Slaughter of Geese Won't Fly With Some New Yorkers
NEW YORK - The slaughter of Canada geese in New York City, Westchester County and elsewhere continues to bring protests from critics who say they agree that the danger the birds pose to airliners is real, but killing the geese is not the answer.
After the 2009 "Miracle on the Hudson," in which a goose sucked into the engine of a U.S. Airways jet forced it to land in the icy river, New York took what Humane Society of the United States state director Brian Shapiro calls a "shoot first, think later" approach.
"If you're just going to slaughter the birds, more are going to come in, more migratory birds are going to come in."
Under a contract with the city, the U.S. Department of Agriculture has been rounding up the birds, hauling them upstate to a slaughterhouse and dumping the bodies in a landfill. This year, the city says the slaughtered birds will be processed in Pennsylvania and the meat distributed to food banks there.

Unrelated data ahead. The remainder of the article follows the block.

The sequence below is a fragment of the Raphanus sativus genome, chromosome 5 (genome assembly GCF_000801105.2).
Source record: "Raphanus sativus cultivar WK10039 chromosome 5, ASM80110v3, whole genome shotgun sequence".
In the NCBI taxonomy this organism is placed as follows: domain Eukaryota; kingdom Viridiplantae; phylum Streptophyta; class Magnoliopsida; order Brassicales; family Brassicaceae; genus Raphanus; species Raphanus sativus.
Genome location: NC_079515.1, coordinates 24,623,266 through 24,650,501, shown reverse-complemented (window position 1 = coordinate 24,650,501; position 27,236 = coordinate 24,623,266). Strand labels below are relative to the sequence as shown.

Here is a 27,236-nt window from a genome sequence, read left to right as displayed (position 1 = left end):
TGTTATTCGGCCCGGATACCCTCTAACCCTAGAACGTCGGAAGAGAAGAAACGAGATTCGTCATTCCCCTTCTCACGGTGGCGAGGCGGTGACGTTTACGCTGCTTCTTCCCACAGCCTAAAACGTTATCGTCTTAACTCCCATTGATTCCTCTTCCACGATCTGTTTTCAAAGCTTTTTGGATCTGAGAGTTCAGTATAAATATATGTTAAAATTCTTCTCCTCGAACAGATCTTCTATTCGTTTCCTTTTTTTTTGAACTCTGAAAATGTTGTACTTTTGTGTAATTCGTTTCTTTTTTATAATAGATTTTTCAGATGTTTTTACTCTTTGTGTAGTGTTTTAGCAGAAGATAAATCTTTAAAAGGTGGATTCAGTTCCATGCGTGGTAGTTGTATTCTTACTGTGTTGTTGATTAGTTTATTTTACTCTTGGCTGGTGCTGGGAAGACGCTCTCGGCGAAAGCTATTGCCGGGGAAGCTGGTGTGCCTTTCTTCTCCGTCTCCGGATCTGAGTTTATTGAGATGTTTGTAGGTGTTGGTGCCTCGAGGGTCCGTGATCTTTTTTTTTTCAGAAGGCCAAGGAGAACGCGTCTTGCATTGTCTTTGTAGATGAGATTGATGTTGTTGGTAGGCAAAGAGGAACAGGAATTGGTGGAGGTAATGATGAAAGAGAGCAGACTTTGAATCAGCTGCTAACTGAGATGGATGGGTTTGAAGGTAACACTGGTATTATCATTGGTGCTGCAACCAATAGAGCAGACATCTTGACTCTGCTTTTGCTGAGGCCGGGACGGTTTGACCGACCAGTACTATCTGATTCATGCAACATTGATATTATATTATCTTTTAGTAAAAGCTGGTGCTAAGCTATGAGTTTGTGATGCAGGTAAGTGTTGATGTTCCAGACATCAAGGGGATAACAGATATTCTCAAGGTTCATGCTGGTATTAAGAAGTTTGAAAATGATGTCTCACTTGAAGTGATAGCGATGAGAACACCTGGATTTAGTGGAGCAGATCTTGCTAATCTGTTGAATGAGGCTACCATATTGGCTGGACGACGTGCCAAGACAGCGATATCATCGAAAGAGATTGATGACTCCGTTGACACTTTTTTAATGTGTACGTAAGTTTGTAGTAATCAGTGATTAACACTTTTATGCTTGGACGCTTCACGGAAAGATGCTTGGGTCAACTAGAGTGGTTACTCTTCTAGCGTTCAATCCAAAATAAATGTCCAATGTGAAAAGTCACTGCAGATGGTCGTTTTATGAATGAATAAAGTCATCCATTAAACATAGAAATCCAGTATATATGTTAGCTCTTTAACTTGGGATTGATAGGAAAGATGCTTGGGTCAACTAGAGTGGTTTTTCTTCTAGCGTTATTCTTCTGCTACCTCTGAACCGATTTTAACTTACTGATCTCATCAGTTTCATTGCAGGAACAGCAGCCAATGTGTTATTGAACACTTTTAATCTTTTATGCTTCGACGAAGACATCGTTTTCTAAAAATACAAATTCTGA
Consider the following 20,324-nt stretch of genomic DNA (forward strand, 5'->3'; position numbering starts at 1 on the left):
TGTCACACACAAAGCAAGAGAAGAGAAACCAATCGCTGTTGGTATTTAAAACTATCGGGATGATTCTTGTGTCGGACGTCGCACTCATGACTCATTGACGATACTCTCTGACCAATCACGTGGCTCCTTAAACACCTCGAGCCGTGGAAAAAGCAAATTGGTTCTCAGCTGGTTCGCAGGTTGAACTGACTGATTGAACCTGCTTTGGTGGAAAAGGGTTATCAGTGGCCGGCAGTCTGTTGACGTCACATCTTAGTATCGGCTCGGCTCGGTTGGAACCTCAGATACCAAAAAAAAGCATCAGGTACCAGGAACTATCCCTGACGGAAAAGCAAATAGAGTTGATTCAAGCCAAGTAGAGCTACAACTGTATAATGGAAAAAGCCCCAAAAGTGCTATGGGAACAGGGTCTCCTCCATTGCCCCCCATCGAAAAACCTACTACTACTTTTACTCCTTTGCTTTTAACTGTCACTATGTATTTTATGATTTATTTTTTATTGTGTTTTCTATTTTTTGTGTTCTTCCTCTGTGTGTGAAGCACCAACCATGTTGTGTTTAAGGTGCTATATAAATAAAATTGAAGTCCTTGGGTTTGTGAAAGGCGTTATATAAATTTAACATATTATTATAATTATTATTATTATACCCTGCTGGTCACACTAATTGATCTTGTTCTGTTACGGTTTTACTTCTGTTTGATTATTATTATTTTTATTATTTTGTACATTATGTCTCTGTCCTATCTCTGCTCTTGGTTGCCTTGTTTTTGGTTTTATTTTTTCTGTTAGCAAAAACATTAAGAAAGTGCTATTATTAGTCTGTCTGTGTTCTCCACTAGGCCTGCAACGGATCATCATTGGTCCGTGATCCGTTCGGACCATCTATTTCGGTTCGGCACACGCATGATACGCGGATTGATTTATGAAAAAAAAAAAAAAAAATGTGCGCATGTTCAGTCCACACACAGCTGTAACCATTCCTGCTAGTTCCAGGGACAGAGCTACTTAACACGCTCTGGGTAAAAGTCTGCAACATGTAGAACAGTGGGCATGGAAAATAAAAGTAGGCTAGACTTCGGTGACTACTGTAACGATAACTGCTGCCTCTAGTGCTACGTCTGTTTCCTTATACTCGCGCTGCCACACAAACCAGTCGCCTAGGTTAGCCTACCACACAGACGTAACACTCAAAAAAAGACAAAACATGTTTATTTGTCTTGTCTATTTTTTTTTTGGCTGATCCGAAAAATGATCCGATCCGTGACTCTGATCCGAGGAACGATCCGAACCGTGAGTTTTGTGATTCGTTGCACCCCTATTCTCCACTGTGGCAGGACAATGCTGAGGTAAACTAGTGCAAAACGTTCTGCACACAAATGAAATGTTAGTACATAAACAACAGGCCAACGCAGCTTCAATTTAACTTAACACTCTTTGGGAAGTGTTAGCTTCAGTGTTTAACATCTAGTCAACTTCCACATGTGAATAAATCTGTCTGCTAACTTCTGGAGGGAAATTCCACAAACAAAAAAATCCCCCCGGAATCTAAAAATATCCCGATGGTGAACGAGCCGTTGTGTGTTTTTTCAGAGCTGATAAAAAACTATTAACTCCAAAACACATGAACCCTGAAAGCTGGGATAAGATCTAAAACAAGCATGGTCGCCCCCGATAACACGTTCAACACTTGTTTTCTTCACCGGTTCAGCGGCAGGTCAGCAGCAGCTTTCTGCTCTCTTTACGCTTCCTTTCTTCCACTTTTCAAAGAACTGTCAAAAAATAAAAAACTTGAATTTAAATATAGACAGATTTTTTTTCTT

Shapiro says there are plenty of proven, non-lethal solutions. He wants New York City to not renew its contract with the USDA and explore alternatives to killing.
"After the 'Miracle on the Hudson,' it seemed like the first step was (to) go to a lethal response, as opposed to putting in place a long-term program that's actually going to make the environment less attractive to the geese."
Shapiro lists some tactics he says have been employed effectively in other areas of the nation.
"Eggs can be addled, which means you apply a layer of oil to the eggs. And there is using dogs to scare away the birds. Laser, like laser lights, can be used to frighten away the animals."
The Agriculture Department says removing the geese will improve public safety "without harm to the species as a whole."